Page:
What does this mean for Job? Elihu will not leave Job with any doubts (37:14-24).  ”Hear this, O Job,” Elihu announces. Given God’s sovereign work within the creation, “mortals fear him” but “he does not regard any who are wise in their own conceit” (literally, “heart”; 37:24).  Job, did you hear it?

According to Elihu, Job is conceited and arrogant. Job does not fear God. God will not listen to Job. God will not answer Job because God does not listen to the pleas of the wicked.  Only if Job would repent, then God would answer him.

Elihu was probably more surprised than anyone when God showed up and answered Job.



10 Responses to “Job 32-37 — Elihu Confronts Job”

  1.   Jason Says:

    If overall the book of Job depicts a great trial of God’s love for humanity – in that Job’s integrity validates God’s love and conversely Job’s failure of integrity would validate the satan’s disregard for humanity, then, could Elihu be the satan?

    Elihu injures Job yet again by depicting God is distant and removed. Then the Lord answered Job out of the storm…

    • Avatar of johnmarkhicks  John Mark Hicks Says:

      Elihu sees himself as a messenger from God, not an opponent of God and even extols/praises God (hymn of creation in chapter 36, for example). But he, unwittingly, supports the satan’s accusation as he calls for Job to repent in order to again receive God’s blessings.

      I can see that an argument could be made for the position you suggest. However, I think the absence of the satan since chapter 2 as well in the Epilogue suggests an alternative. I do not think the satan is the evil Devil myself.

      In any event, Elihu does not offer Job good advice.

  2.   Alan Scott Says:

    I thought your presentation of Elihu was overall fair, until your last paragraph. I think Elihu not only expected God to respond next, I think Elihu saw his monologue’s conclusion as an introduction of God coming onto the stage.

    • Avatar of johnmarkhicks  John Mark Hicks Says:

      Thanks, Alan. I appreciate your comment.

      I would agree that the narrator/editor used Elihu’s last speech as an introduction to the Yahweh speeches, but I don’t think the participant (Elihu himself) expected God to respond to Job. I think Elihu believes he has given the final answer, but the narrator lets us know that he was only a teaser in his last speech that anticipated the Yahweh speeches.

      Elihu believes that God has already spoken to God–he is speaking to Job through his dreams/nightmares and the pain of his bed (Job 33:14-22). I think Elihu actually says he does not expect God to answer Job since God does not answer the arrogant (Job 35:12-14).

      •   Alan Scott Says:

        John Mark,

        I’m looking more at chapter 37 where Elihu proclaims God speaking through the creation, specifically through the storm. Which is exactly how God did respond in chapter 38. I cannot see how this can be coincidental, either from Elihu’s or the editor’s viewpoint.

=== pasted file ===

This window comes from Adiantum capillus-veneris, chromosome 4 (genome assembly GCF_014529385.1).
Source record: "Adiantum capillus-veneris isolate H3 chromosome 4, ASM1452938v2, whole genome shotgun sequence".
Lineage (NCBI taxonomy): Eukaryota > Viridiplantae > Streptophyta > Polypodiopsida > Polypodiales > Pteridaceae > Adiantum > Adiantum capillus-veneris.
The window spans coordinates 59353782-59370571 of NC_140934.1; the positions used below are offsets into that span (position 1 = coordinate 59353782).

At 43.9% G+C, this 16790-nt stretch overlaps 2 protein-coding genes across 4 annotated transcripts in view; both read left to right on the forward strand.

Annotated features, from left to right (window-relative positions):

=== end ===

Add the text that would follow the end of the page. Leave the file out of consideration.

Thanks!

        • Avatar of johnmarkhicks  John Mark Hicks Says:

          I see your point, Alan. I can appreciate it. Elihu does call Job to “listen” to God’s voice (37:2; also 37:14).

          However, I don’t think this is reference to a coming response to Job’s challenge but rather the ongoing speech of God within the creation. Just as God speaks through dreams and bed’s pains, so God speaks through the creation, including storms. It is present activity to which Elihu calls Job to listen and not to a coming voice of God.

          The word “storm” in 38:1 is not used by Elihu which I think might be expected it we were to explicitly connect Elihu’s language with the Yahweh speech. Instead, what we get in Job 38 goes beyond Elihu’s language. It is no mere speaking of God through creation but a theophany, an encounter. I don’t think anyone in the drama of Job anticipated that.

          In any event, we will agree to disagree though I appreciate the dialogue and the helpful questioning.

  3.   riverwindfire Says:

    Hi, John Mark — thanks for continuing to share a very accessible and helpful view of Job and his crisis.

    Re Elihu – are you familiar with the late Dr. John McKay’s little 1994 book “When the Veil is Taken Away: Biblical Theology and the Spirit-Filled Life”? His characterization of Elihu seems somewhat more positive: a younger man reluctant to speak because of the social conventions of respect for age, but he claims words from the Spirit which must be spoken. “Here is one who indeed speaks like a charismatic, not debating but preaching, his words, unlike those of Job’s older friends, become increasingly full of God-talk that is praise-oriented. He, as it were, brings Job into God’s presence, and the end of his speech in ch. 37 passes almost imperceptibly into the words of God Himself, for God continues it by saying the same things that Elihu had led Job to consider, about the majesty of the Creator. Elihu’s words are like a bridge that carries us from theological debate which leads nowhere to praise that leads directly into God’s healing presence … Job’s final confession acknowledges the transition …” “The book of Job is an excellent example of charismatic ministry in action. It highlights many of the tensions that exist between theological debate and experiential religion … directing sufferers away from themselves and their problems to God.” (pp. 45-46)